This tenacious invader is hard to defeat

White cockle has strikingly lovely white flowers and the fuzzy, almost furry opposite leaves give it a distinctive appearance.

It is a member of the Pink family — it looks like pinking shears gave the five petals their deep notches. The Pink family includes chickweed and night flowering catchfly — catchfly is often mistaken for White cockle, but is much stickier and only blooms at dawn, dusk, and on overcast days.

White cockle has male and female plants, both are about one metre high with oblong, pointy leaves emerging across from each other (opposite) from swollen nodes. The lower leaves are stalked while the upper ones are stalkless. This weed can act as an annual, biennial, winter annual, or even a short-lived perennial, allowing it to adapt to any type of crop or habitat.

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Often a problem in hay and pasture (but also in annual crops), it produces seed extremely quickly and the seed is similar in size to many forages (clover, alfalfa, timothy). So always ask for the Certificate of Seed Analysis when buying forage seed and reject any lot with this (or any) invasive weed.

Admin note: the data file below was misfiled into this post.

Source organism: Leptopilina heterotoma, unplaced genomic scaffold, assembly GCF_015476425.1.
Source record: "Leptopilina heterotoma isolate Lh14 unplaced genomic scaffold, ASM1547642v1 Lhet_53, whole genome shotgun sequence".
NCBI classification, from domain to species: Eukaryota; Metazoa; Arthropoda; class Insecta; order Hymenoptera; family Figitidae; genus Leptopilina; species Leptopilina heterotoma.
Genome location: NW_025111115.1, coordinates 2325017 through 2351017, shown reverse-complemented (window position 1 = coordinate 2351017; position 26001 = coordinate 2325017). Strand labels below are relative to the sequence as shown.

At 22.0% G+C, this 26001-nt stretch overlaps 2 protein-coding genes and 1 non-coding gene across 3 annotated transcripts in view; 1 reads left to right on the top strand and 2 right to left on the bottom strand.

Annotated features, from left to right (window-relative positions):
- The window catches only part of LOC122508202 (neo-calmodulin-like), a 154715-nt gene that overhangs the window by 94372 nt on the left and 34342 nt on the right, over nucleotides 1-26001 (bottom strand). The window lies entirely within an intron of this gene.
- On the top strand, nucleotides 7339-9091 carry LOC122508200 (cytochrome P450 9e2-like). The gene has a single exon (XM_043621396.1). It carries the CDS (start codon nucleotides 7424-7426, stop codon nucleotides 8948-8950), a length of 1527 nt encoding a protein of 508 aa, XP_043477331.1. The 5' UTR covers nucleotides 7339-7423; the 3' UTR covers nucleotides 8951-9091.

Although spread only by seed, its massive root system keeps the plant alive through difficult conditions, robbing the soil of moisture and nutrients. Hand-picking is almost fruitless, and tillage can “transplant” the roots if the root system isn’t destroyed.

Although White cockle is an introduced species, it can be found throughout Alberta. Check out the Weed Survey maps under the “Maps and Multimedia” section of the Alberta Agriculture and Forestry website.

For more information on this or any invasive plant, contact your local Agricultural Fieldman or the Alberta Invasive Species Council.

By Normand Boulet, agricultural fieldman, MD of Smoky River

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